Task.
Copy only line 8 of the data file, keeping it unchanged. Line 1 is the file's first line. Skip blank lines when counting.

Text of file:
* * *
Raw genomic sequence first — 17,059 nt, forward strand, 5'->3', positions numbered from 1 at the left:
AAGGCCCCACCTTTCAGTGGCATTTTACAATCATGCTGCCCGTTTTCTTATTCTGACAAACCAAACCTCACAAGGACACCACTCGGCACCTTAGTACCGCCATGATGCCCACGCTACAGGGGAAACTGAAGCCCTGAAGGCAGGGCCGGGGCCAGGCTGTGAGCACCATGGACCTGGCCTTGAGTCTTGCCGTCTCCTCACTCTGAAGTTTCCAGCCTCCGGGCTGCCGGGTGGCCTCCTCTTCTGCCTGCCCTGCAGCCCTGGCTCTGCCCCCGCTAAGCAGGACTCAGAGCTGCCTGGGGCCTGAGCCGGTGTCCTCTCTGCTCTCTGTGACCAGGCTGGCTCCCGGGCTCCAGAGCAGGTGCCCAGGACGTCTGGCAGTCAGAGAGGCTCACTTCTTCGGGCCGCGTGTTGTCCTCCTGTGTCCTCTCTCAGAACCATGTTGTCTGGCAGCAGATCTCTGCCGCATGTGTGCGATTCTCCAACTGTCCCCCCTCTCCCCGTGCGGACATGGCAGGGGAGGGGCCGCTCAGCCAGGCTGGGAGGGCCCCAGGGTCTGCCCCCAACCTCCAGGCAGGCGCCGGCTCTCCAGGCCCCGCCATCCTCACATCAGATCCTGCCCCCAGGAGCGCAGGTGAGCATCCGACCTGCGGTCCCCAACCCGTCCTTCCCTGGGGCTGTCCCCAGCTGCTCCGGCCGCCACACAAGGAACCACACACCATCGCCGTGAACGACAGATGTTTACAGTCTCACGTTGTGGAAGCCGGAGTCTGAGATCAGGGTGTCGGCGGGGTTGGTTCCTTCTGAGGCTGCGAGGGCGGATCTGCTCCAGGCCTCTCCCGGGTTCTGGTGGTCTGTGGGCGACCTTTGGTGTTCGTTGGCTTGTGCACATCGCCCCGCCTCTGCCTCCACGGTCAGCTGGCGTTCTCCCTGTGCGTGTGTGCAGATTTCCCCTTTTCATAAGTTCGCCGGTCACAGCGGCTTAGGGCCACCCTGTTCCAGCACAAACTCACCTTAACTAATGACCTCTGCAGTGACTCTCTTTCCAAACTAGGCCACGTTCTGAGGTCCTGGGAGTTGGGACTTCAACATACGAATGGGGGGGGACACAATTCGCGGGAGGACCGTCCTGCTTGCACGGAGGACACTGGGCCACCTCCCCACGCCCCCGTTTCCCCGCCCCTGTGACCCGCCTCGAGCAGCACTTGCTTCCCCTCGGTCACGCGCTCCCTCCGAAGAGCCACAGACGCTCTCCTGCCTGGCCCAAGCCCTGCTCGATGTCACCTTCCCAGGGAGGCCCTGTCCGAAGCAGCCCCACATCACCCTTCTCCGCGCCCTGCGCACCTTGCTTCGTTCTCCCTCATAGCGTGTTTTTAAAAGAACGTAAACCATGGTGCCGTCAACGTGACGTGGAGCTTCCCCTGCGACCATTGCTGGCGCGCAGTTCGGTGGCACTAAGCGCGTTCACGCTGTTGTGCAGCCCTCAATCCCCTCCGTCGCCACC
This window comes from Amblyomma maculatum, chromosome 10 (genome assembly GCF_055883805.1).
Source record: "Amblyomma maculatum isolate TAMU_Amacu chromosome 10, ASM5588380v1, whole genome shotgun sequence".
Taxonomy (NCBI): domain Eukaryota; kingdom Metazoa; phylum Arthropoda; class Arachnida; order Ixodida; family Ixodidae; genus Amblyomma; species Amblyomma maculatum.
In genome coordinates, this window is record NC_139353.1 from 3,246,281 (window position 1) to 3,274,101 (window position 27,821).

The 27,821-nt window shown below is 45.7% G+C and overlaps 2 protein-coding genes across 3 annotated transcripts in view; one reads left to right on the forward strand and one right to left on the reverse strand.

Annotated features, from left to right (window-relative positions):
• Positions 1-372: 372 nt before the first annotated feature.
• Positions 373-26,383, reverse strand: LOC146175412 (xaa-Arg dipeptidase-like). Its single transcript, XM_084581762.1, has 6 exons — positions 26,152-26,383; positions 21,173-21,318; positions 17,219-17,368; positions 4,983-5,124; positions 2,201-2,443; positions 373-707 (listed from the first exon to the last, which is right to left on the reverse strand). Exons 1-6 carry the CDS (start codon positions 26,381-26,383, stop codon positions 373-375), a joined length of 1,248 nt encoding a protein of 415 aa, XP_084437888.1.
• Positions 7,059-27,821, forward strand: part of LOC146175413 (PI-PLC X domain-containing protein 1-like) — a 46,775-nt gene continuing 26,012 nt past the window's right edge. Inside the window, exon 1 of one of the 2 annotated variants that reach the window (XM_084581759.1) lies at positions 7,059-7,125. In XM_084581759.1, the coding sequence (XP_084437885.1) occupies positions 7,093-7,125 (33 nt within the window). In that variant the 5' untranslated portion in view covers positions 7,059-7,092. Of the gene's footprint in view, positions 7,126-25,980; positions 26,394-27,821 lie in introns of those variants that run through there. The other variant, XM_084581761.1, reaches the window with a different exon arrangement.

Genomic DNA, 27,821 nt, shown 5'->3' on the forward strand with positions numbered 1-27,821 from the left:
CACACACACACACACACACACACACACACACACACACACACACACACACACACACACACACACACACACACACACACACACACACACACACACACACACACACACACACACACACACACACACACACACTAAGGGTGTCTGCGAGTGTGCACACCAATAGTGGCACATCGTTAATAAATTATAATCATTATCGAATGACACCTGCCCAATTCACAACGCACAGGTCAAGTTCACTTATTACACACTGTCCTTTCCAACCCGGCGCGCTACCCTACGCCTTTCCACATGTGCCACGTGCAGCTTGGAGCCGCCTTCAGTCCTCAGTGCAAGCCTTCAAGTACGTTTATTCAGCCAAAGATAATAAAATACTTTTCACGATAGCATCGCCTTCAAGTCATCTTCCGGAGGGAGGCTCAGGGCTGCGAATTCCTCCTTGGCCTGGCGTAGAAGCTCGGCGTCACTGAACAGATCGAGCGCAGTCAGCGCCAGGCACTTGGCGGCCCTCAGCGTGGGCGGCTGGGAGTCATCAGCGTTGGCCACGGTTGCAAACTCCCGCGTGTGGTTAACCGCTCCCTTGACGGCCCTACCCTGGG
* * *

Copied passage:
Annotated features, from left to right (window-relative positions):